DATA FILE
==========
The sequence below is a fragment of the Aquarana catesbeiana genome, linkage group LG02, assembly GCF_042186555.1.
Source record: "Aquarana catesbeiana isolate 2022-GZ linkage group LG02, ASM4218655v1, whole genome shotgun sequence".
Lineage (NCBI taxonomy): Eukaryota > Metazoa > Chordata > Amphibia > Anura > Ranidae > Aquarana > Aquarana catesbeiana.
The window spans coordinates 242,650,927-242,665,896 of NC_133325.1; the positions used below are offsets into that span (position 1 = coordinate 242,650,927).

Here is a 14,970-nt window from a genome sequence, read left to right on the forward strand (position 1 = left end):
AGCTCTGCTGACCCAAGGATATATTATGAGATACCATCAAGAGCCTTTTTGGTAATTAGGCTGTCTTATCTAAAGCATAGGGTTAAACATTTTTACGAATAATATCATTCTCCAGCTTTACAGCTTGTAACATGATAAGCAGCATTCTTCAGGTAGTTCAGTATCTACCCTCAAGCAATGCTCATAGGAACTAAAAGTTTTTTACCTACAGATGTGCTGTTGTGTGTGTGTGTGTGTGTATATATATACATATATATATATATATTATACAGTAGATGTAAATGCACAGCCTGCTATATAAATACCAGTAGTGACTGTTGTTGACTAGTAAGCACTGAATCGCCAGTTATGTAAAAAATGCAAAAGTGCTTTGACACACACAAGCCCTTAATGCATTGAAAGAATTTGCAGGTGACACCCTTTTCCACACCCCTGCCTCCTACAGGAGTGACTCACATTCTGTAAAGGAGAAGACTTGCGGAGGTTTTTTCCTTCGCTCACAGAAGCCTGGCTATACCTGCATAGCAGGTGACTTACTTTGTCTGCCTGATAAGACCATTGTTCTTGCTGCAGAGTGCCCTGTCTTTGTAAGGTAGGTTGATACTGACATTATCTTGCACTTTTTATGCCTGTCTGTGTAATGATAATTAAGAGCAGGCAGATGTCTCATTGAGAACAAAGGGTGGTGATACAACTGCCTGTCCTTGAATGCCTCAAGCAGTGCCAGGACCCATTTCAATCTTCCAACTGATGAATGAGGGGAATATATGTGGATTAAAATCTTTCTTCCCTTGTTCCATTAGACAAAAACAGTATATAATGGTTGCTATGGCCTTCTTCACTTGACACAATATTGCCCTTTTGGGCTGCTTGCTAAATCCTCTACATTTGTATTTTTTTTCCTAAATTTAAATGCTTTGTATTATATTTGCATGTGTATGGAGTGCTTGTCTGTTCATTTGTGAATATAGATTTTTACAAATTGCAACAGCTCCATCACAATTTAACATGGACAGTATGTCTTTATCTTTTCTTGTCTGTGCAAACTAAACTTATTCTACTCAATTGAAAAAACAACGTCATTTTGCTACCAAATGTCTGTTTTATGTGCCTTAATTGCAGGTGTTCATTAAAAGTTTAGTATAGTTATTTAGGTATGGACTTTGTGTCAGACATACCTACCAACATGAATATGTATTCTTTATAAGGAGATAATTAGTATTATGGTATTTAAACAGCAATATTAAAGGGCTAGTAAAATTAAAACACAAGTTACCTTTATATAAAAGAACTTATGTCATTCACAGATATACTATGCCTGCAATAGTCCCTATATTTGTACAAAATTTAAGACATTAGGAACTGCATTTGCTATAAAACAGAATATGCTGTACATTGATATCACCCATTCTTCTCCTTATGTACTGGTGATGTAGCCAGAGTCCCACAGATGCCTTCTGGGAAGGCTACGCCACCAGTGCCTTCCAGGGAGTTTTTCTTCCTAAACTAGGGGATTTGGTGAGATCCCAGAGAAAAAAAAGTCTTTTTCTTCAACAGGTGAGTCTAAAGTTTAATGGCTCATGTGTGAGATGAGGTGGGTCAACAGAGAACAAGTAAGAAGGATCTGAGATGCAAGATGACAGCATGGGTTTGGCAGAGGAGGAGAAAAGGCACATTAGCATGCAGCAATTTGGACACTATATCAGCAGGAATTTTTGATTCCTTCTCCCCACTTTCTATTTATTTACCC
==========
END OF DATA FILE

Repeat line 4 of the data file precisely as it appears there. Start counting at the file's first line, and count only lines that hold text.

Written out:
The window spans coordinates 242,650,927-242,665,896 of NC_133325.1; the positions used below are offsets into that span (position 1 = coordinate 242,650,927).